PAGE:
nomic, which means that the push and pull categories are not mutually exclusive. He contrasts the life in Europe that the immigrants have chosen to leave behindstructures that ensured ongoing, inherited poverty with little or no chance of upward mobility, and oppression that affected, to single out the most egregious examples, the Irish, Eastern European Jews, the Armenians, and the Poles-with the freedom and prosperity promised by the land across the sea. The third term, means, is less often cited in analyzing immigrant histories than

push and pull, but it, too, may yield valuable insights. Daniels defines it as “shorthand for the ability to migrate”: affordable transportation, minor or no restraints on

leaving the country of origin, and “the absence of effective barriers at the destination” (17). All of these terms are useful in considering perspectives in immigration literature for young adults. Journeys as quests have long provided literary plot structures whose central

conflicts involve a search for self-identity, a common theme in YAL. Certainly, such literature about immigrants and immigration portrays its young characters in some depth and allows readers to understand not only the motives that prompted those individuals to leave their native lands but also, often, the emotional ambivalence resulting from this rupture with an established way of life. Immigration narratives inevitably put special emphasis on this theme as the characters struggle to determine who they are as they adjust to new cultures and social expectations. Furthermore, YAL often strives to be optimistic, and YA tales of immigration are similar in that they almost always lead to increased maturity and self-awareness. The work of Robert Cormier is one important exception. Keeping in mind the basic considerations of immigration, this chapter examines

four novels that detail the situations that prompted girls and their families to leave their native lands and discusses how the girls coped with the departures, the difficulties of the journey to the United States, and the adjustment to life in the new country. It traces in two pairs of novels the development of the heroines as they grow increasingly empowered by their situations rather than disabled by them. The first set of novels comprises Nory Ryan’s Song and its sequel Maggie’s Door by Patricia Reilly Giff. This is the story of twelve-year-old Nory Ryan and her childhood years in the Irish village of Maiden Bay and her journey to America in the mid1880s. The potato famine and the resultant starvation in Ireland push the Ryan family’s move to America. The second set is Double Crossing and its sequel Cursing Columbus by Eve Tal. The books tell the story of Binyumin Balaban and his elevenyear-old daughter Raizel on their journey from Russia to America at the turn of the twentieth century and their eventual reunion with the rest of their immigrant family in New York. The members of the Balaban family leave their country as a result of the pogroms against the Jews; thus their immigrant story is also one of push. The development of the heroine in the immigration story may be seen as a through line by which American adolescent girls may reflect on their own circumstances as they embark on personal journeys to womanhood. The concept of empowerment is central to understanding the heroines of these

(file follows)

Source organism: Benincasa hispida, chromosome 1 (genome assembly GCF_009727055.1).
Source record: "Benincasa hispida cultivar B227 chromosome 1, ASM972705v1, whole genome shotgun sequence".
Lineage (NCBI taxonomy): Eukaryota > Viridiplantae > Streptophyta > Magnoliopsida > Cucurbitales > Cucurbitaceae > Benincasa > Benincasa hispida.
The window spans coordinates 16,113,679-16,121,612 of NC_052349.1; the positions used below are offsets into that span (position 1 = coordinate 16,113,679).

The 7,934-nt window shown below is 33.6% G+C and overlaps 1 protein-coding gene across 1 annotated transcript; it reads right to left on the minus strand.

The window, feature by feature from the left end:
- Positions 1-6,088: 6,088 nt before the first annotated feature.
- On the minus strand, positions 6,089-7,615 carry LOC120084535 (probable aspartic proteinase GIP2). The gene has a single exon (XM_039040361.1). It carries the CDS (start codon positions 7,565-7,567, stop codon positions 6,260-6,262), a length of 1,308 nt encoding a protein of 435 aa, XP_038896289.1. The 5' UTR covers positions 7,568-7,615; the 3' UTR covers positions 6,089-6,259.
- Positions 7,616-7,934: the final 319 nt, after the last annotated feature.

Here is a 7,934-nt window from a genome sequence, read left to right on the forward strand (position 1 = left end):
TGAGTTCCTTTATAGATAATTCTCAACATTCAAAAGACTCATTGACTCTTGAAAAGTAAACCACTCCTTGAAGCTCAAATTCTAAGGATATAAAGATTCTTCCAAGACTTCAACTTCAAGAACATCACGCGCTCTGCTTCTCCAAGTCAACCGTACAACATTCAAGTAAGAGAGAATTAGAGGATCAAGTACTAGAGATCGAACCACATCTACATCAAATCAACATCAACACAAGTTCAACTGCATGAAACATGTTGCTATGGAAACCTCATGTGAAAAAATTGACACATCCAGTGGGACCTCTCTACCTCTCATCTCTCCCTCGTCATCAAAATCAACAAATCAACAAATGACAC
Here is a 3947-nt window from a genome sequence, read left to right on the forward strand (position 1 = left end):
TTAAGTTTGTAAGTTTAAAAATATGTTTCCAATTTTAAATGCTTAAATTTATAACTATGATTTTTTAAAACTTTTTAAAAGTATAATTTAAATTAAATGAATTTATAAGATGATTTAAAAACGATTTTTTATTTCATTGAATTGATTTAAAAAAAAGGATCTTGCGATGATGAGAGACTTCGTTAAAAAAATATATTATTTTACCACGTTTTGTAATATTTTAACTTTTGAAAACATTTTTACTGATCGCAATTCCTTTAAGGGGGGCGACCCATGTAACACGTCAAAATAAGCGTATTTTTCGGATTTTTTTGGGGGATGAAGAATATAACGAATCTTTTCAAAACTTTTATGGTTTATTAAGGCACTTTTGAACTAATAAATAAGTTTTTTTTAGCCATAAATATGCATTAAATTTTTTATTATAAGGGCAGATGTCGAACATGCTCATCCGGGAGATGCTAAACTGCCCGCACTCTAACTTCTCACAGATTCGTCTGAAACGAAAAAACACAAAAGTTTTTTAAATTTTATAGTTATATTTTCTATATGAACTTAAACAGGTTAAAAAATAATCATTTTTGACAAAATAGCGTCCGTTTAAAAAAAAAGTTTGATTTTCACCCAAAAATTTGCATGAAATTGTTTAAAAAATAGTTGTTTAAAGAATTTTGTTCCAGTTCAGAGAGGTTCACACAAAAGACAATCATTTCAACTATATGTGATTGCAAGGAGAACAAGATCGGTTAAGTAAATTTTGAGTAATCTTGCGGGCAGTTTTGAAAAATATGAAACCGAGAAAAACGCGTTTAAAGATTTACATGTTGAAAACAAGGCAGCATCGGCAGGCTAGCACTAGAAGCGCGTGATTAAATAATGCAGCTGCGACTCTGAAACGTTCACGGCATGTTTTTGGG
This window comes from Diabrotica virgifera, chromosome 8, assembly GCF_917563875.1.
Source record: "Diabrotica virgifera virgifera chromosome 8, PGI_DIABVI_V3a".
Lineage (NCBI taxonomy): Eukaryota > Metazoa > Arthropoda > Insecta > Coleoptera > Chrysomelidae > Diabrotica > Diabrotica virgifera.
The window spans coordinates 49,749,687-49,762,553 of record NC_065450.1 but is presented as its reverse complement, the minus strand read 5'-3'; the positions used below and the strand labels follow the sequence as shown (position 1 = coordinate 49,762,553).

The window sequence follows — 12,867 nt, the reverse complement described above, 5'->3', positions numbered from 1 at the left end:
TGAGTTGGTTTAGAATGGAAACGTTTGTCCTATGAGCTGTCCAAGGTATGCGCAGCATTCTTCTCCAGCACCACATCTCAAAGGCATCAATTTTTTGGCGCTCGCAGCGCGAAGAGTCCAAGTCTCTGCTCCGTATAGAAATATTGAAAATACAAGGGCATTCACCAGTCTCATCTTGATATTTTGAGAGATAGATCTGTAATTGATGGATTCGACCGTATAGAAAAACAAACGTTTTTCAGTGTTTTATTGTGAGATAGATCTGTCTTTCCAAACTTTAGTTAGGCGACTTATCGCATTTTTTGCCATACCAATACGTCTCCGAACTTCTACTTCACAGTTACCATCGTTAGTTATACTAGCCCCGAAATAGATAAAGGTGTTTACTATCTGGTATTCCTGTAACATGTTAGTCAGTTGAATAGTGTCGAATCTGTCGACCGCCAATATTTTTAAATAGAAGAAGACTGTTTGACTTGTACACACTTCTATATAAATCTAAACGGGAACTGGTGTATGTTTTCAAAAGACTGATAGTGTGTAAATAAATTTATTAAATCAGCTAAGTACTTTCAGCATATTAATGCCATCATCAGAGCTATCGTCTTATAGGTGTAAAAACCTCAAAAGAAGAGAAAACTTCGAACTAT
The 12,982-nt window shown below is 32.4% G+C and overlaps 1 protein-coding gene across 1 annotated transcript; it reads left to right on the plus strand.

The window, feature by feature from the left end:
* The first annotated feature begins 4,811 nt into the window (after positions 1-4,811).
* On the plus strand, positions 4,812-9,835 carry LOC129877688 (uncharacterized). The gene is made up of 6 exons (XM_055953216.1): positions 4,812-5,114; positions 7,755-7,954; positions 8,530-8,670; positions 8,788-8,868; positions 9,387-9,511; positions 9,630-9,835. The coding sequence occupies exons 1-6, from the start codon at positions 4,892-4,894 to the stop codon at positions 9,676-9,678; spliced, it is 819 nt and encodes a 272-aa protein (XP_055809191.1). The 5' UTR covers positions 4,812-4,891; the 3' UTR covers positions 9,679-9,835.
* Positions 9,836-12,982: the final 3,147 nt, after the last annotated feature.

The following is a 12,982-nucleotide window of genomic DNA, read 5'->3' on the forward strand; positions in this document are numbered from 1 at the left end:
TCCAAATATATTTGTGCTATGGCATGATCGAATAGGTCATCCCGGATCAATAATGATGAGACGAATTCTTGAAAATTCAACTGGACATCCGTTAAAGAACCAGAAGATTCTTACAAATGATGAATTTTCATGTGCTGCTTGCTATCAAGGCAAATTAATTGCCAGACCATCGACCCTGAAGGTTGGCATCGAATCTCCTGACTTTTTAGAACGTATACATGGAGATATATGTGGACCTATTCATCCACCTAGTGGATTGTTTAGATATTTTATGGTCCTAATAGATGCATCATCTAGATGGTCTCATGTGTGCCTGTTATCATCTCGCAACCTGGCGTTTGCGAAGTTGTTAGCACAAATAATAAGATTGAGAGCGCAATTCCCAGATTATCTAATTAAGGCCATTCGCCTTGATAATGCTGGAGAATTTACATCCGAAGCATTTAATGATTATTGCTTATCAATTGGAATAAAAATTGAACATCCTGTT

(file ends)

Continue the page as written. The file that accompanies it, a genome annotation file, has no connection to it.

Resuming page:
two novel sets. Although there are many theories of empowerment, this chapter relies on the work of the psychologists Lauren Benet Cattaneo and Aliya R. Chapman, who have developed a comprehensive model that has a great deal of explanatory value. Cattaneo and Chapman define empowerment as:

an iterative process by which a person who lacks power sets a personally meaningful goal toward increasing power, takes action toward that goal, and observes and reflects on the impact of this action, drawing on his or her evolving self-efficacy, knowledge and competence related to the goal. (647)

Of the three aspects of empowerment listed, Cattaneo and Chapman consider selfefficacy to be the central one. A working definition of self-efficacy is the belief in one’s abilities to achieve one’s goals. The goal may be in service of the individual or the collective. In either case, achieving goals requires action. With regard to the heroines in the novels discussed, the types of actions the girls exhibit include acting purposefully, thinking independently, exhibiting confidence, countering role expectations, questioning conventional wisdom, and taking charge. To Cattaneo and Chapman, the empowerment process is a dynamic one. Regarding the two protagonists Nory and Raizel, this means that sometimes they are proactive and sometimes they are reactive. Cattaneo and Chapman further define empowerment as an iterative action-reflective process, which is a process in which one acts and then considers one’s actions, and then acts again. This action-reflection relationship appears in all of the novels considered.